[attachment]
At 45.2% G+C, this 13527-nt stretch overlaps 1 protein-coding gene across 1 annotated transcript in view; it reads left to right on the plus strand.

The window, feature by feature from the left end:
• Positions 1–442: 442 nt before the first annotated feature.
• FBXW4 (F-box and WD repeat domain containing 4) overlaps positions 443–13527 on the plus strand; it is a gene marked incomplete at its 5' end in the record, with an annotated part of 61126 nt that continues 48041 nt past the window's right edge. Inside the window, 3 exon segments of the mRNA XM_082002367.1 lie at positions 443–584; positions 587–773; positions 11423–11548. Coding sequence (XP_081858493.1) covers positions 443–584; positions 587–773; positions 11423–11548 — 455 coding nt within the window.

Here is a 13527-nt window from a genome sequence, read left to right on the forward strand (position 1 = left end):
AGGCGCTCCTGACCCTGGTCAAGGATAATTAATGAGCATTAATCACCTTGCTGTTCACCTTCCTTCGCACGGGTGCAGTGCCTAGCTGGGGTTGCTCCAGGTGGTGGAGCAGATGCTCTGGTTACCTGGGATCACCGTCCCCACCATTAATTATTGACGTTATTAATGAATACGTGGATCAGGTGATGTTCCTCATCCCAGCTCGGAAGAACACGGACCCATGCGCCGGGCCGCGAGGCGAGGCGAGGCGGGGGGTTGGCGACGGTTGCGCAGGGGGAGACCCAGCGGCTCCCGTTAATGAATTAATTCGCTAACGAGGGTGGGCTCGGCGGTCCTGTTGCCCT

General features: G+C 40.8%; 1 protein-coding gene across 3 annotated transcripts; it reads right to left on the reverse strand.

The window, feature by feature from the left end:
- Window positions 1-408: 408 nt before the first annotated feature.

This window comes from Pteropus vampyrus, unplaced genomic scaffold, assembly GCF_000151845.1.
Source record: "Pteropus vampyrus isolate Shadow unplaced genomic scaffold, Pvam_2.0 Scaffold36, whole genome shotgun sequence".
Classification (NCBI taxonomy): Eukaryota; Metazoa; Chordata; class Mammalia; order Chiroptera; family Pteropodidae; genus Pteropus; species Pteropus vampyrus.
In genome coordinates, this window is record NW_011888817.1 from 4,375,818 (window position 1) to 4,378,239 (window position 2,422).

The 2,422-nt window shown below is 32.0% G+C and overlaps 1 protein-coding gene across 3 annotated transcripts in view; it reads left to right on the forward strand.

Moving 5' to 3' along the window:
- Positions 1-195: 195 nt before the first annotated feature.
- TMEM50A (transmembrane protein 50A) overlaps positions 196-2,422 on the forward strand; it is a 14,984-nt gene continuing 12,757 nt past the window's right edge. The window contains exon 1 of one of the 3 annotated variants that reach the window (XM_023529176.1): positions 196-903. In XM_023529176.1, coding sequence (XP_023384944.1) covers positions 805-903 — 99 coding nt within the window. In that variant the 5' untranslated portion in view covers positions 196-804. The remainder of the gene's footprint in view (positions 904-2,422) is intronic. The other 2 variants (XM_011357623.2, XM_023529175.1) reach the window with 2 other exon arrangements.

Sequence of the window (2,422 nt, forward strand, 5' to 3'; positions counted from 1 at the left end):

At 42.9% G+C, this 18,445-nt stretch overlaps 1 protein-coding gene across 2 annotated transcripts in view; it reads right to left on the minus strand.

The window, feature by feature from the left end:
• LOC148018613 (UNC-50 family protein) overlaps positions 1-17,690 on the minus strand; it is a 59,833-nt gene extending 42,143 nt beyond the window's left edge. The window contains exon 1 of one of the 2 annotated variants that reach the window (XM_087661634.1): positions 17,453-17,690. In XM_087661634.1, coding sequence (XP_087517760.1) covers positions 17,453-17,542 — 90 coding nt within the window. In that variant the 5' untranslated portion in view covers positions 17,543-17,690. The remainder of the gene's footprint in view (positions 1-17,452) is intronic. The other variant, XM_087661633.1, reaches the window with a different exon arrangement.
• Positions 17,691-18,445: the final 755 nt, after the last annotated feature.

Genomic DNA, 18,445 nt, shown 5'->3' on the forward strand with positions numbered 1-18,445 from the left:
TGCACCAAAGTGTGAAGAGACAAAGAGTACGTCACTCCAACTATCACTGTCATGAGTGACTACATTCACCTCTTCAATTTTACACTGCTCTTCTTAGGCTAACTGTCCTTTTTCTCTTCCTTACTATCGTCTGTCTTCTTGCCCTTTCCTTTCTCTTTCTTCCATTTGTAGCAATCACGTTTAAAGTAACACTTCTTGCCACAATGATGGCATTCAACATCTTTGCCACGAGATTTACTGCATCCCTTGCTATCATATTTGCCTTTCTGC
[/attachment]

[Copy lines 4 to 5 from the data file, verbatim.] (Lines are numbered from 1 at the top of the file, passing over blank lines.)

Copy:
• FBXW4 (F-box and WD repeat domain containing 4) overlaps positions 443–13527 on the plus strand; it is a gene marked incomplete at its 5' end in the record, with an annotated part of 61126 nt that continues 48041 nt past the window's right edge. Inside the window, 3 exon segments of the mRNA XM_082002367.1 lie at positions 443–584; positions 587–773; positions 11423–11548. Coding sequence (XP_081858493.1) covers positions 443–584; positions 587–773; positions 11423–11548 — 455 coding nt within the window.

Here is a 13527-nt window from a genome sequence, read left to right on the forward strand (position 1 = left end):